Educating users to not re-use passwords is a little trickier. You can give them all the education in the world but password re-use is not something that can be easily detected and prevented.

That brings us to multi-factor authentication. MFA is one of the best password security measure that you can implement. MFA is particularly important for admin accounts but it should be deployed to users as well. However, in a reader survey I ran earlier this year, 54% of respondents said they do not use MFA at all. Only around 20% of respondents say they use MFA for all admin and user accounts. The main reason given for not rolling out MFA is the inconvenience of users having to enter MFA codes at sign in. However, as I showed in this article, it’s possible to remove much of that inconvenience using Azure Active Directory conditional access policies.

The final item on the list is risk-based MFA prompts. Azure Active Directory (and therefore Office 365) is able to identify risky sign-in behaviour based on a variety of signals:

  • Leaked credentials – Microsoft monitors sources of breach data dumps and also acquires breach data from researchers and law enforcement agencies.
  • Anonymous source IPs – Examples include known proxy services that are typically used for malicious behaviour.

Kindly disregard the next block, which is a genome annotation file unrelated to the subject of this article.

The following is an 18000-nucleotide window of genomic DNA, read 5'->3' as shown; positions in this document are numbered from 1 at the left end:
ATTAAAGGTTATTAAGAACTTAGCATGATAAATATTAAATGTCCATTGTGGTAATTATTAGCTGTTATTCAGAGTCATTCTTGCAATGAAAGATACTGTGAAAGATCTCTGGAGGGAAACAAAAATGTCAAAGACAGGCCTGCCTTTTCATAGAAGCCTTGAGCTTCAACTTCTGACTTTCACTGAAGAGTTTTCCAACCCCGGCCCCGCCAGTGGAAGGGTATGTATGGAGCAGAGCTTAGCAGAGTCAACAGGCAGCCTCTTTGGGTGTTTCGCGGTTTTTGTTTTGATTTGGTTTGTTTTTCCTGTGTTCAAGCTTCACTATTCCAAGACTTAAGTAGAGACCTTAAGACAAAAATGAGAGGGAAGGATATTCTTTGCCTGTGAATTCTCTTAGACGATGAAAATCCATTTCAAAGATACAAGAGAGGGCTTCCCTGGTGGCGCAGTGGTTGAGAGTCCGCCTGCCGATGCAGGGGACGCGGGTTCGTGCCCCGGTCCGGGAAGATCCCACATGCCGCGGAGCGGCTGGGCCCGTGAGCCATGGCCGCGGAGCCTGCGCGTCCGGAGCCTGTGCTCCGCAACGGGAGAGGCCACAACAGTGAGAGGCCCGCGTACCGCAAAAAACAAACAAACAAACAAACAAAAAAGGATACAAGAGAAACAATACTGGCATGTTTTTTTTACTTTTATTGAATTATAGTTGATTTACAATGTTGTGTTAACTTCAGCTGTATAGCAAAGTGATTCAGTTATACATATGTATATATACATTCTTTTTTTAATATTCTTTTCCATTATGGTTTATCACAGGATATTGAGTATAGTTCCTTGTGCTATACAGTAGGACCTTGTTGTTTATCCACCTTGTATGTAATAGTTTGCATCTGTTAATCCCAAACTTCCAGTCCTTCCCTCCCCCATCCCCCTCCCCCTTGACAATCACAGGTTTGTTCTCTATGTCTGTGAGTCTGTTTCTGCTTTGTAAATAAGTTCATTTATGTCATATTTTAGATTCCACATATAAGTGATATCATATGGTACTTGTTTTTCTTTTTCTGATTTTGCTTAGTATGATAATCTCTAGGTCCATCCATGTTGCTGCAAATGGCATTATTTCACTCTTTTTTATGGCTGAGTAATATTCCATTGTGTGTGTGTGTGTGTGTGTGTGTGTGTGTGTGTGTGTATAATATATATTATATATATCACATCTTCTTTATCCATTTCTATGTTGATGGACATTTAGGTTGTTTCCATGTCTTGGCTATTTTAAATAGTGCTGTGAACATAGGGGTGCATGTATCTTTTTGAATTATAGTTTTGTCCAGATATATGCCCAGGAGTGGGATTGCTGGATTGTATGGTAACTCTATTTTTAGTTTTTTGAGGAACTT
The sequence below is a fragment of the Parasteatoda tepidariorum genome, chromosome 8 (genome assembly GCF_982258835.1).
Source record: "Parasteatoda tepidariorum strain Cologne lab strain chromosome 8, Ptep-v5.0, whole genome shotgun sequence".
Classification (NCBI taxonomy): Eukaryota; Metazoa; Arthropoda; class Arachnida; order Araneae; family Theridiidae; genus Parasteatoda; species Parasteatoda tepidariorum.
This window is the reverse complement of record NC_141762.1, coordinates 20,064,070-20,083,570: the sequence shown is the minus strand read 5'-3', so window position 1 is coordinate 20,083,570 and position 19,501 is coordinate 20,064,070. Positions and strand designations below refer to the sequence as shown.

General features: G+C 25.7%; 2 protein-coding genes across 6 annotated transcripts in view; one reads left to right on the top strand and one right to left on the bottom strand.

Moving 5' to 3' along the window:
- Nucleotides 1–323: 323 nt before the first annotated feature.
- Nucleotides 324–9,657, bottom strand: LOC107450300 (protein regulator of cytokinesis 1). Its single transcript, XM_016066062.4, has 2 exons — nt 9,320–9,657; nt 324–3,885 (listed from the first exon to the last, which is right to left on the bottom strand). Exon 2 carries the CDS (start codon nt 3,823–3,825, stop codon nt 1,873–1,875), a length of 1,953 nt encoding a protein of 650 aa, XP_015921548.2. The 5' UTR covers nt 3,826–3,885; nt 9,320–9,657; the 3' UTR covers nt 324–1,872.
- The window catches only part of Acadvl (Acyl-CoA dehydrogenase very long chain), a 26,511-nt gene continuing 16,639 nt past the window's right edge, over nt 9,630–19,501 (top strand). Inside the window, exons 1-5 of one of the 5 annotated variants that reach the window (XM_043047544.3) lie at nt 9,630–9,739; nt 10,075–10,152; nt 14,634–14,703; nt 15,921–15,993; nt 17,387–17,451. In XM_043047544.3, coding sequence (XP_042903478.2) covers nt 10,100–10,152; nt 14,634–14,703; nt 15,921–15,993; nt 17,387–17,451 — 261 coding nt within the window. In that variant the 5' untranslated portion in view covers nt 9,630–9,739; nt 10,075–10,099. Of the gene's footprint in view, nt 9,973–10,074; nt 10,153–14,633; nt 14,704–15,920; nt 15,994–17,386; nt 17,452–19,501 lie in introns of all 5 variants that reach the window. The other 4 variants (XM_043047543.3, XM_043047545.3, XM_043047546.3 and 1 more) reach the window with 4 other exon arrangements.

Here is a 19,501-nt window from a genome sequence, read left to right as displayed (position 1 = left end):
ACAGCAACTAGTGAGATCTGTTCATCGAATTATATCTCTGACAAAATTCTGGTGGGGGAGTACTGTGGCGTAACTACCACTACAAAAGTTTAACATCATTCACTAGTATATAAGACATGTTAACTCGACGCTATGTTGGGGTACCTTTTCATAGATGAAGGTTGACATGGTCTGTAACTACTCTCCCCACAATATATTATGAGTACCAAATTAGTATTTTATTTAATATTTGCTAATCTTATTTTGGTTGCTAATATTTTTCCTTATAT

• Impossible travel – two sign-ins from geographically distant locations. I triggered one of these while on vacation in the USA by using my Freedome VPN service to connect to an Australian endpoint to access some geo-restricted content.
  • Unfamiliar locations – sign-ins from locations that are not close to where the user normally logs in, and are from unknown devices.
  • Infected devices – sign-ins from devices that are known to be infected with malware.
  • Suspicious IPs – sign-ins from IP addresses that show a pattern of failed sign-in attempts for multiple accounts over a period of time.

The risk events that are triggered by the list of signals above are available in Azure AD reports. With Azure AD Identity Protection you can also create risk-based policies that will automatically respond to risk events. This requires Azure AD Premium P2 licensing. Risky sign-ins can be blocked entirely, or can trigger an MFA prompt or password reset for the user. Triggering MFA prompts requires that MFA already be rolled out to your users, so these risk-based policies are best used in conjunction with a proactive MFA deployment. This is another example of how you can allow non-MFA logins and only trigger MFA for risky sign-ins.

As you can see above, most of what Microsoft recommends instead of password expiration can be deployed for free. However, conditional access and the advanced capabilities of Azure AD Identity Protection require additional licensing. The cost is worth it, in my opinion, because even a minor breach of low level user accounts can escalate to a very expensive security incident very easily. But, for organizations who aren’t willing to invest in security, it will be a tough sell to move away from the password expiration policies that they probably believe have served them well until now.